Source: Rock Merch Universe
Last week, writing in the Cleantech Blog, Richard Steubi asked if "In the wake of the BP oil spill in the Gulf, is this time different? Will the U.S. finally be able to change its stance on petroleum? Will the petroleum industry itself be irrevocably altered?" (See The Petroleum Industry: Past the Tipping Point?, July 5th)
He proceeded to answer the question with a resounding no, laying the blame on "ineffective posturing and inane bickering in Washington", which he concludes is driven by the vast amounts of cash that the petroleum industry is willing to spend to defend the status quo.
[Any discussion of U.S. energy policy has to include current efforts to craft some kind of climate bill - any kind of climate bill. Pew Center's Eileen Claussen for one seems to have accepted that the best that can now be achieved is a bill that caps only utility emissions.]
Steubi's skepticism leads him to look for change as a result of energy prices and from their he begins to riff off of Jeff Rubin's arguments, that in a world of Peak Oil its only a matter of time before oil prices are back in the triple digits. With the return of $150 plus oil, Rubin sees the need for a re-engineering of the global economy, driven not by policy makers in Washington (where they can't) or Ottawa (where they won't) or elsewhere, but by the micro-economic decisions that businesses and consumers will have to make to allow them to adjust to the market for declining supply.
Both Steubi and Rubin see a silver lining in the coming of Peak Oil -and the high energy prices that would accompany Peak Oil. A silver lining based on their view of a more sustainable global economy, including:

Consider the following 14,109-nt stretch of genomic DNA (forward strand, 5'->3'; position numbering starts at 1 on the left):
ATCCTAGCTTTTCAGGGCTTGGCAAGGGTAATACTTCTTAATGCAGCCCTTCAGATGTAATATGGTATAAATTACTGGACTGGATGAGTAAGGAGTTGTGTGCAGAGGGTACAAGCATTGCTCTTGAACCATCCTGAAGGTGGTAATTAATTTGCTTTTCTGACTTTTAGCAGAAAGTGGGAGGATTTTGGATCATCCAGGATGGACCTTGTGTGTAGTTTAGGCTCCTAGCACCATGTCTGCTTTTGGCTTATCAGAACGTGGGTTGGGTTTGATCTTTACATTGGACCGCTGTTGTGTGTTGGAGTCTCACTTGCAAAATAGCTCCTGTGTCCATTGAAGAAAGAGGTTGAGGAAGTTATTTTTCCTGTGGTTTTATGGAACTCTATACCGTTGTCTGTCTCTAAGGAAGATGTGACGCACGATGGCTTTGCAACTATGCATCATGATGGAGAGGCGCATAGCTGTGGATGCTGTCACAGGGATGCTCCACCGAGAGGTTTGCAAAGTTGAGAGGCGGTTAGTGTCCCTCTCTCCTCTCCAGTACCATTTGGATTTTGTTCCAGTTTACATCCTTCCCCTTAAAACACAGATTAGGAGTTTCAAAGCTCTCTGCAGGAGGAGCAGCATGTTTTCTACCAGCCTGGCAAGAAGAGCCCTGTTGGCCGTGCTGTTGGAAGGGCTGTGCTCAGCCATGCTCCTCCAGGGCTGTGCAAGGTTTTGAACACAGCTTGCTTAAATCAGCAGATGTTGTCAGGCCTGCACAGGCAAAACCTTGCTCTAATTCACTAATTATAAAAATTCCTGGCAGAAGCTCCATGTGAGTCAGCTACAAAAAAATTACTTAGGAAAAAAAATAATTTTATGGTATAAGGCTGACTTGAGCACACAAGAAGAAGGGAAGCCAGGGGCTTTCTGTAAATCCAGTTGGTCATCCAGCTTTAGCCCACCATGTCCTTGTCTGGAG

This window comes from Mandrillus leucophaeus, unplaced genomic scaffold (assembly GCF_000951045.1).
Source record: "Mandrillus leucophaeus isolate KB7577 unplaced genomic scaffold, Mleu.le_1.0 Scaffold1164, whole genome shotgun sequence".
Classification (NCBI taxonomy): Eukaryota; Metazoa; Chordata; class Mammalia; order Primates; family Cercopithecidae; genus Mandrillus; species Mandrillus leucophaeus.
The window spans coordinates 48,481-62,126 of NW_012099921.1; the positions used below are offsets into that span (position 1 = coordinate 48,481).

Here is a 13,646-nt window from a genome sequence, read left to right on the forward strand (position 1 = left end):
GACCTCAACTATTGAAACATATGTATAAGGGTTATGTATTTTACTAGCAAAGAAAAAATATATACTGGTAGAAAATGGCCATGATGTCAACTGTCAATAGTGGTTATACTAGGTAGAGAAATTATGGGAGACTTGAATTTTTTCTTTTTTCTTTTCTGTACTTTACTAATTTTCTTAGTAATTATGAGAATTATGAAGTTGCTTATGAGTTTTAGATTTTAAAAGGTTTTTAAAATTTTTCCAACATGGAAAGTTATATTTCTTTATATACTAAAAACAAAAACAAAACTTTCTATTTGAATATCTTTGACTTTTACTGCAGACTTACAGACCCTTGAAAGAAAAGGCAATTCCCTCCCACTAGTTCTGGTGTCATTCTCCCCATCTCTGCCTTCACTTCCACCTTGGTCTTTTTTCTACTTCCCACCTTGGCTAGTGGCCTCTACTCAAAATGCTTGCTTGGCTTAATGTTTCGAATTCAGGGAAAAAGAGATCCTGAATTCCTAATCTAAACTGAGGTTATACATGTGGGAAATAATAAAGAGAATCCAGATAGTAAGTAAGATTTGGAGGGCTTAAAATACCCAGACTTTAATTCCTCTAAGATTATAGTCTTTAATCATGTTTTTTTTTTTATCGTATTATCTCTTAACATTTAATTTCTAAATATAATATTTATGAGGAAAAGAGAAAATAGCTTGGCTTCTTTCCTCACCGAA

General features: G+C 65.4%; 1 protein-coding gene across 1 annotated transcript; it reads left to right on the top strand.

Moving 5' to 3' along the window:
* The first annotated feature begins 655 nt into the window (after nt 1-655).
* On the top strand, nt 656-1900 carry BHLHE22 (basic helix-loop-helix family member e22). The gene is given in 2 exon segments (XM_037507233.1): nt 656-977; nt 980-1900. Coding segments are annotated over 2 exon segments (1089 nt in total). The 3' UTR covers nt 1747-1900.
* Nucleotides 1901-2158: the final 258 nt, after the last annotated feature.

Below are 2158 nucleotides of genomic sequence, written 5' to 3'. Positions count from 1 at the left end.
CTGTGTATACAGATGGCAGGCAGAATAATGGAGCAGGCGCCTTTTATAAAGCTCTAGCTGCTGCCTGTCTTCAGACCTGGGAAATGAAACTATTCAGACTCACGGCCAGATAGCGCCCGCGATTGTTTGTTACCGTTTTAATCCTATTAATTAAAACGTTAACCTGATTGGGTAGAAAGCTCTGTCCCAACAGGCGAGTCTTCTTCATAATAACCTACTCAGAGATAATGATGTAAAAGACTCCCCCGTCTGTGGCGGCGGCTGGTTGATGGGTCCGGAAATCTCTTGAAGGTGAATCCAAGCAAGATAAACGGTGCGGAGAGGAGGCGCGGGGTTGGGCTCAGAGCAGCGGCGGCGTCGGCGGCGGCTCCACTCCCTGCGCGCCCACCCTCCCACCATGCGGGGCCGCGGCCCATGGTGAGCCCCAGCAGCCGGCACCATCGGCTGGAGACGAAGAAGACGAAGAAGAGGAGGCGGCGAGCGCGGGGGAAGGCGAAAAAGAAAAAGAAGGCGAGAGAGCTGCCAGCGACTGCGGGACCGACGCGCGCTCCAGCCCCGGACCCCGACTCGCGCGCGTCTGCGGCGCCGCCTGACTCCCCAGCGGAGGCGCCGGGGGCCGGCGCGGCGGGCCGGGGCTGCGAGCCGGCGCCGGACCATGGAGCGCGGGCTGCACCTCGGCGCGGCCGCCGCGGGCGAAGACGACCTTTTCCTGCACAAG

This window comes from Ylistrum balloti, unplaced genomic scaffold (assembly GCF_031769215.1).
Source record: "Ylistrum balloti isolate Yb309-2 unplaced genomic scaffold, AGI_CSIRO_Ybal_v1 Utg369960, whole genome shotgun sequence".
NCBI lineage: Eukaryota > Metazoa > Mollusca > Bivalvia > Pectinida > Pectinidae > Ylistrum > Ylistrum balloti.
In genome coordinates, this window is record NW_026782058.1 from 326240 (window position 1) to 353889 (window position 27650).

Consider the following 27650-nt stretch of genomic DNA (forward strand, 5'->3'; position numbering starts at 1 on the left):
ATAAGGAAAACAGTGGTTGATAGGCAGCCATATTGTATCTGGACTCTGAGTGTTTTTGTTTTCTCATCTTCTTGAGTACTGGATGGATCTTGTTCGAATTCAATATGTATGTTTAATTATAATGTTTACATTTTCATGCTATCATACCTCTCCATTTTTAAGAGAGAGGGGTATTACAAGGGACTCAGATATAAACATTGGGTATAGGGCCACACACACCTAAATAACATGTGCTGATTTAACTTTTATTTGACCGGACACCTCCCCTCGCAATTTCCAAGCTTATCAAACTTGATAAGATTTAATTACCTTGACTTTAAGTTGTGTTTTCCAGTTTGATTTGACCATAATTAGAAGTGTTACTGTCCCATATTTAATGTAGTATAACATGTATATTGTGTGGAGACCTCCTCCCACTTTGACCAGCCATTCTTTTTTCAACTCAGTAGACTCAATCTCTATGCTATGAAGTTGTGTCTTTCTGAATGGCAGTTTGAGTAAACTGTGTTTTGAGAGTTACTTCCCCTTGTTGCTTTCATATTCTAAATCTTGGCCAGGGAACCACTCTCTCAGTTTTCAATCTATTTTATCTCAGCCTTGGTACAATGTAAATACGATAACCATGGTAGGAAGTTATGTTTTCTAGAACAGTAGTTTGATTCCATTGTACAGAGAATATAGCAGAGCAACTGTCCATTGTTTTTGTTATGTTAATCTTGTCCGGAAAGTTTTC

- Reversal of the globalization of manufacturing, bringing manufacturing jobs back to North America and Europe;
- Emergence of local economies, including more farmers markets (???); and
- Greater investment in national infrastructure, particularly public transportation infrastructure.
Jeff Rubin develops this theme in his book, Why Your World is About to Get a Whole Lot Smaller: Oil and the End of Globalization. And since I have not yet read it, I have to temper my comments. However, a couple of thoughts do jump out at me.
First, while I can see how a partial retrenching of globalization away from the current energy-intensive model may make for a more robust world (i.e. more resilient to spiking oil prices, reduced trade imbalances, particularly between the U.S. and China), any judgment of greater sustainability may only be from the point of view of the western economies. A significant loss of manufacturing might not look like a sustainable path to China.
Second, how much manufacturing would really come back in the face of increased energy prices. With dramatically lower labor costs available in China and other Asian economies such as India, Bangladesh, Burma, etc. it might take a very large energy price differential to lead to repatriation of manufacturing jobs.
Finally, while their arguments sound kind of plausible if you say it all fast, the transition costs to a less globalized economy could be devastating - trillions of dollars have been spent over the past few decades in China alone to build up the manufacturing capability they currently enjoy. That would not be easily reversed.
So cycling back to Steubi's original question(s) about the effect of the BP Deepwater Horizon disaster on the petroleum industry, I would have to suggest that yes, the industry will undoubtedly be affected. I would expect to see significant changes in operating practices and in the risks drillers are willing and/or able to take on. However, in the face of reduced potential supply and higher costs, the real question should be whether our society, in which the petroleum industry exists, can change.
Will we be capable of developing the alternative energy infrastructure, be it efficiency, renewables, nuclear, etc. that would allow us to meet the challenge of significantly higher oil prices when they come. If we are unable to anticipate change, then I think we will pay a high price. Unprepared, we would enter a very painful transition period on the way to Rubin's sustainability nirvana.
I don't disagree that we could find nirvana - but I don't think we can sit back and wait for higher oil prices to take us there. As a result, I think I am a lot less sanguine about the current inability of Washington, Ottawa, etc. to lead the energy policy changes that will be required.